View from the Street: Should we just keep taking the drugs or is it time to get realistic?

Jo Nove

View from the Street: Should we just keep taking the drugs or is it time to get realistic?

Happy birthday, NHS. It’s been a year since I last argued for the politics to be taken out of healthcare planning and provision, and today I find myself in a more contemplative mood – why should politicians be the only ones forced to make the hard choices when it comes to healthcare in the UK?
 
So I’m going to look at the decisions all of us need to take in order to make sure we keep a health service that is fit for the future, and a good place to start is by looking at the emerging realistic medicine agenda. Realistic medicine is born out of studies that suggest modern medicine may be starting to overreach itself and could now be causing levels of hidden harm. Our propensity to provide relief from illness - the theory says - may be leading to endemic over-medication and over-intervention, and now could be the time to say enough is enough.
 
But what might this mean for you and me? For most of the population, the nearest they may have come to understanding how higher than necessary levels of treatment impact our lives is supporting an elderly relative through countless hospital visits and admissions when we know they’re not going to get better, or seeing a friend faced with a barrage of pills and a complicated dosing regime in order to treat multiple conditions. We may feel reassured that the NHS is doing everything it possibly can for that person, but how many of us have ever thought in the quieter moments: “Is this really the right thing to do? Is this really what they want?”
 
Realistic medicine’s intent is to create a treatment system whereby care is better connected; is based on shared decision making; and is more directly linked to an individual’s preferences and needs. What is also interesting is that by making these changes, experts hope that this will also enable the NHS to reduce harm and waste; reduce unnecessary variation in practice and outcomes; manage risk better; and create the space and resource to make real improvements to care.
 
So far, so good: and there is a lot to be said for leaving behind the ‘doctor knows best mentality’ which strips patients of taking any responsibility for their own care. The tricky part lies in all the discussions and decisions that are linked to this – and that means patients and professionals learning that sometimes ‘no’ is the right answer.
 
In reality, we shouldn’t have our local A&E department when there’s another, better-resourced one nearby. Treatment in the right place at the right time means that politicians and the public have to accept that resources need to be re-directed from over-provision of local services such as A&E or maternity units to well-resourced specialist centres. The vast majority of neighbourhood need is at primary care level – which requires better community-based social care and greater capacity at GP level. This shouldn’t be sacrificed in order to keep an under-used unit open, however significant its emotional resonance might be.
 
And without wanting to get too personal, the reason we are always tired and don’t feel well may be that we make bad choices. Taking a more hands on approach to preventative healthcare means patients hearing some tough truths from GPs on lifestyle and weight without feeling persecuted for it. And, sometimes, prescribing another blister pack of pills isn’t the right course of action, particularly when about half of us don’t take our prescribed medicines as instructed anyway. GPs and clinicians need to feel that they are working in a system that helps them to help patients, and that fundamental trust and support has to come from both the politicians and the public.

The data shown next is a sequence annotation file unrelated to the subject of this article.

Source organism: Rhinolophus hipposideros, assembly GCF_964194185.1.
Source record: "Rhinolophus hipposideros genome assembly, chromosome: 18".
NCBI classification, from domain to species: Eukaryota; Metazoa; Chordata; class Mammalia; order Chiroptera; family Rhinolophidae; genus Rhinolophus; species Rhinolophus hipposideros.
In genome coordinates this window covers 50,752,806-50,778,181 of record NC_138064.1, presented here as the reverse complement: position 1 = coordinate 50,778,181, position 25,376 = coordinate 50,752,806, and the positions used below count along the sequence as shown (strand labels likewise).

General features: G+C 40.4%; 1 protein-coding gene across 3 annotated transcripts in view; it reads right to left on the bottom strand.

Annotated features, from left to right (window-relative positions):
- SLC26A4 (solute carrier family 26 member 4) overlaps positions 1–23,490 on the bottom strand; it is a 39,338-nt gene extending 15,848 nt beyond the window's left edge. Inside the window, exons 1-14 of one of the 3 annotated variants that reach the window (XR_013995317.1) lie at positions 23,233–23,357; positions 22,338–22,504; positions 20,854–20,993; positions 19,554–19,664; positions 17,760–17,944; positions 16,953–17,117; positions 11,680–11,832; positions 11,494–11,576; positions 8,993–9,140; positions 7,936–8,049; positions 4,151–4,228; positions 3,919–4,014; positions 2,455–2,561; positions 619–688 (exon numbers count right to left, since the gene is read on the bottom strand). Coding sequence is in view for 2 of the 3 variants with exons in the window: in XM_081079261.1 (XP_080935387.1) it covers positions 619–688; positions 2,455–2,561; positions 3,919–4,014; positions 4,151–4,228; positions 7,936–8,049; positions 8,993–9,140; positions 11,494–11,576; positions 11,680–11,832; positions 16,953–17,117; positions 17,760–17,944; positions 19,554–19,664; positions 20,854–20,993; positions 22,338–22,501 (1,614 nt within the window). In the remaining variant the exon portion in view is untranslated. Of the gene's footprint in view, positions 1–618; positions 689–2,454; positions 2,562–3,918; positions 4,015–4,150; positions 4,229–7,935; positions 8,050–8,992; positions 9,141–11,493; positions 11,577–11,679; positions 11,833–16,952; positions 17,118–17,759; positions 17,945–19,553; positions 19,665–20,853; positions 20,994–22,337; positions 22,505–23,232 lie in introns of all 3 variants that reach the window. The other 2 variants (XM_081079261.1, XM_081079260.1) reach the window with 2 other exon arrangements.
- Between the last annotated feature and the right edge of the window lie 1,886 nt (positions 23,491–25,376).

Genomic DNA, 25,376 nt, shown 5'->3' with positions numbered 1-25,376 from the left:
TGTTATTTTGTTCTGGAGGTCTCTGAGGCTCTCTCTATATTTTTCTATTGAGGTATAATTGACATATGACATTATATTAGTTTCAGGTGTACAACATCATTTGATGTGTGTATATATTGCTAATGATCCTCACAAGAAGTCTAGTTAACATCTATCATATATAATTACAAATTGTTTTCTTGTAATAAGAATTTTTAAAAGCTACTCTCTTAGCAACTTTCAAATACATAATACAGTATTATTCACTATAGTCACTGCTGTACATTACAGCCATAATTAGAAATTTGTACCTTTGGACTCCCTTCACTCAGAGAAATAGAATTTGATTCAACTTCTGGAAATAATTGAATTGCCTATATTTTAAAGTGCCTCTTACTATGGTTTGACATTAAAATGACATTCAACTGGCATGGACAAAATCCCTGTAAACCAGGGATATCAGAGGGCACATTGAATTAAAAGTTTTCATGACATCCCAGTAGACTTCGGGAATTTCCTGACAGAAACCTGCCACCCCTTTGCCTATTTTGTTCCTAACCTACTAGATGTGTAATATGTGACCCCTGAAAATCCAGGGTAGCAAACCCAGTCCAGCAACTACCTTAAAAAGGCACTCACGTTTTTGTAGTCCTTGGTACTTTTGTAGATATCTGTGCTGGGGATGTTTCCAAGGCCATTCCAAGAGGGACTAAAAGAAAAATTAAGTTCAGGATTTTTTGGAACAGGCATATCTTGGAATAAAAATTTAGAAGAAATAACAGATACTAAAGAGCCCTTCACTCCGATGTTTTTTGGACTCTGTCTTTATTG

It’s not just individuals who need to change their understanding of the shift in dynamics that realistic medicine brings – companies do as well. Realistic medicine carries an increased focus on prevention, particularly of non communicable diseases like diabetes and heart disease. Companies involved in the production and retail of high fat, salt and sugar products, or alcoholic drinks, need to understand that yesterday’s approach of intermittent government intervention won’t apply any longer. Public health leaders will have a mandate to continually push to shape formulation and retail regulations in order to reduce the opportunity for unhealthy consumer behaviours. Companies are now part of the health agenda, whether they like it or not.
 
Underlying all of this is the central question – what can we reasonably expect the NHS to provide for us, and what should we take responsibility for ourselves? ‘A pill for every ill’ used to be the common belief, but endemic over-medication is a cultural, not a clinical, approach. America over-medicates more than any country in the world. Whilst the US has clear health challenges, the people there don’t differ from people in, say, the Netherlands, and yet Dutch prescription rates are significantly lower. 
 
If it’s cultural, then it can be changed. If we can change how we relate and react to NHS service delivery, give it a bit more thought and a little less knee-jerk reaction, then maybe we can remind our politicians that there are significant gains to be made by them taking a similar approach. Sometimes more isn’t better. It’s time to get realistic.